(PRWEB) September 28, 2011
Computers and the internet are integral to daily life and society today. Fear of computers and the internet is a huge threat to older, 50+ Americans. Seniors without basic computer literacy skills are at danger to suffer from isolation and depression.
As an organization dedicated to teaching computer skills to older Americans, this book series will be invaluable in helping your reach your goal to create computer literate and confident senior citizens.
Over 200,000 copies sold!
The Visual Steps books feature:
- Large, easy-to-read type
- Instruction in a friendly, fun and hands-on manner
- Easy to understand, visually-oriented, step-by-step instructions
- Extensive screen shots and illustrations
- Practical information, tips and hints
- Special techniques for do-it-yourself error correcting
- Follow-up exercises to reinforce new skills and build confidence
Geographical distance from family and friends, increased issues with mobility, the complexities of health and finance issues and feeling up-to-date and connected are all issues facing seniors which can be easily and effectively addressed by learning basic computer skills.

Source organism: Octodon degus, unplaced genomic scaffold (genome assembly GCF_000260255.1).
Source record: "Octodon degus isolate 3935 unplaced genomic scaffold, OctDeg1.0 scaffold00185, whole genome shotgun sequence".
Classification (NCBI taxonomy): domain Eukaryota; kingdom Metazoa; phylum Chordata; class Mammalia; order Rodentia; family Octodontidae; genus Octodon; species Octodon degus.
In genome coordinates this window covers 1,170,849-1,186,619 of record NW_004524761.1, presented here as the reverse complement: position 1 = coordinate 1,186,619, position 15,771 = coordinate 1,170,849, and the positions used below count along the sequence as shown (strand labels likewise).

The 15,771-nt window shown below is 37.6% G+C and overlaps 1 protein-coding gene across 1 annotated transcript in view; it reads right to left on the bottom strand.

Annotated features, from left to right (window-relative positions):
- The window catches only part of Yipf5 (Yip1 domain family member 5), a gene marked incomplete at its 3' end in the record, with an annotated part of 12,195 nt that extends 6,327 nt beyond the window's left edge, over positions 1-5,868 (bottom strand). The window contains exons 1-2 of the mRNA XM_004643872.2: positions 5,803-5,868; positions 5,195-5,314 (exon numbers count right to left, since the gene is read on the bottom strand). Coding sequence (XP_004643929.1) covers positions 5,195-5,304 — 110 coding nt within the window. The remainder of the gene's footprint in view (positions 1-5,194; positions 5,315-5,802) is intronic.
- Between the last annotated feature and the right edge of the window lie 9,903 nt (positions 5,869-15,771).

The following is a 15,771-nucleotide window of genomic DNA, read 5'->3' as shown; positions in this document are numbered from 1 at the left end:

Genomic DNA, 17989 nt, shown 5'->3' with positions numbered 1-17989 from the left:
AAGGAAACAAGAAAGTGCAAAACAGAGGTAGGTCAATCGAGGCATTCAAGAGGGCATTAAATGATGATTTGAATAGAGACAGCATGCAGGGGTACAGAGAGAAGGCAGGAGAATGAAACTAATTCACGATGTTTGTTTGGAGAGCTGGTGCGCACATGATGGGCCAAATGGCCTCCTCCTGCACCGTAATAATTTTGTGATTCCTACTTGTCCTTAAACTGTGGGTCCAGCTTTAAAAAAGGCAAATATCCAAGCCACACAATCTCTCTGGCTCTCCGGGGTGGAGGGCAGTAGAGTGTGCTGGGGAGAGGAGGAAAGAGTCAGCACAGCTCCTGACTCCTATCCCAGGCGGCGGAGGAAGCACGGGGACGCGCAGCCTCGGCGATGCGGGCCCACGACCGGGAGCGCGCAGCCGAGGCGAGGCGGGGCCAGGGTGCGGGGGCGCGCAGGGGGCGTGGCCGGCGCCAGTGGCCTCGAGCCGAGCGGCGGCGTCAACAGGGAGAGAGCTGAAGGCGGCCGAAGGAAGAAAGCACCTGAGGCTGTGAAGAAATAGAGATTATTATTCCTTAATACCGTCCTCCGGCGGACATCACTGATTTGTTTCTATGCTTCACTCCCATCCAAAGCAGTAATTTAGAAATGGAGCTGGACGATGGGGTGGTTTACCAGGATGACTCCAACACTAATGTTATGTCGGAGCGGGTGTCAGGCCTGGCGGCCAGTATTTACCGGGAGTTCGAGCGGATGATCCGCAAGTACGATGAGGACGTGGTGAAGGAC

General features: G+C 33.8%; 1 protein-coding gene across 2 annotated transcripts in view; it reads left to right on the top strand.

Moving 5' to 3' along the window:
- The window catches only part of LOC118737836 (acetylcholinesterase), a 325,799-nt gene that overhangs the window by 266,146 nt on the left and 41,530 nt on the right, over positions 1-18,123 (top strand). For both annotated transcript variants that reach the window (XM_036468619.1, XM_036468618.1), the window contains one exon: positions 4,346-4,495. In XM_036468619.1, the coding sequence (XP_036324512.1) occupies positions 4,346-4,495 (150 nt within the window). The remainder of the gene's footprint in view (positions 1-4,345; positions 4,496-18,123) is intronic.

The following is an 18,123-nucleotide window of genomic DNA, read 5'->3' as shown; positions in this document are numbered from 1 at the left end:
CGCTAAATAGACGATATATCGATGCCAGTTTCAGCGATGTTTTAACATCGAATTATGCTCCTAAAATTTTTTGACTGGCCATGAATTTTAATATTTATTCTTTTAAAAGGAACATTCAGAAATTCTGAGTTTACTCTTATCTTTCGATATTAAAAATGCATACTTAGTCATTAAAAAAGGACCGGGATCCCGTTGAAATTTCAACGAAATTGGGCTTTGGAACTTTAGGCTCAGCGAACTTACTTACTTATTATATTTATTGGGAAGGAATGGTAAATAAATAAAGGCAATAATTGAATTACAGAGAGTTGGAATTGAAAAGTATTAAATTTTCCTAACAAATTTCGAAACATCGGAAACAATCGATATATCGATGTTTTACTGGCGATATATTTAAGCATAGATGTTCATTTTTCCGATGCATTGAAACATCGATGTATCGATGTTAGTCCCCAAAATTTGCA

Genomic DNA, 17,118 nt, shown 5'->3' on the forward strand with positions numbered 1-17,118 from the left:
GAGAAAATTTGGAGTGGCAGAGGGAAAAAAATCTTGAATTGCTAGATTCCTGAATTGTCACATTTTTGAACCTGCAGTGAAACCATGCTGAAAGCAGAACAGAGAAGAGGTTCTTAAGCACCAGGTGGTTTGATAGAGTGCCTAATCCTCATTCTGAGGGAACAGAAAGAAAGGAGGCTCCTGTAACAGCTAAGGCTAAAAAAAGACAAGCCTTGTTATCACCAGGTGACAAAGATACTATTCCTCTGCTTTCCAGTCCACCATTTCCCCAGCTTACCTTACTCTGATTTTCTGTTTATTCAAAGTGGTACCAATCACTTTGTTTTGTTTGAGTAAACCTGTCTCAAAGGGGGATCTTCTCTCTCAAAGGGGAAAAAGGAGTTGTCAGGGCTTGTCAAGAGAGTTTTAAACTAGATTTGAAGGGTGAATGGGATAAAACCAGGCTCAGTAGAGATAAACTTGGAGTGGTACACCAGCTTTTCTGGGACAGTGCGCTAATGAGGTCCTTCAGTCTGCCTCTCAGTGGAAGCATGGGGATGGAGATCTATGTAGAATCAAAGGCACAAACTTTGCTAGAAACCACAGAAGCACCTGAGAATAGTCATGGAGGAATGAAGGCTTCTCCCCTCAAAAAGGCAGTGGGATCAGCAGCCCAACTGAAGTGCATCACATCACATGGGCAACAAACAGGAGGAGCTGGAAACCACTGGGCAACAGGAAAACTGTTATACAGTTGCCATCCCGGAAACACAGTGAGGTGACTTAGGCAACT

Computer literacy allows seniors to:
- Stay connected with family, especially grandchildren
- Correspond with far flung friends
- Develop social connections
- Use the internet to gain lifesaving health information
- Games and entertainment
- Banking and business transactions
Visual Steps guides are an inexpensive and highly-effective way to help anyone age 50+ gain the confidence and skills they want and need. Used in many senior programs across the country, these books can augment or possibly replace your current teaching materials.
Visual Steps books cover operating systems including Windows 7, Windows 10, XP and Vista, Microsoft Office 2010 and 2007 and there are titles devoted to online applications like Google and photo editing with programs like Picasa. For a complete listing and more information about Visual Steps guides, please visit http://www.visualsteps.com.
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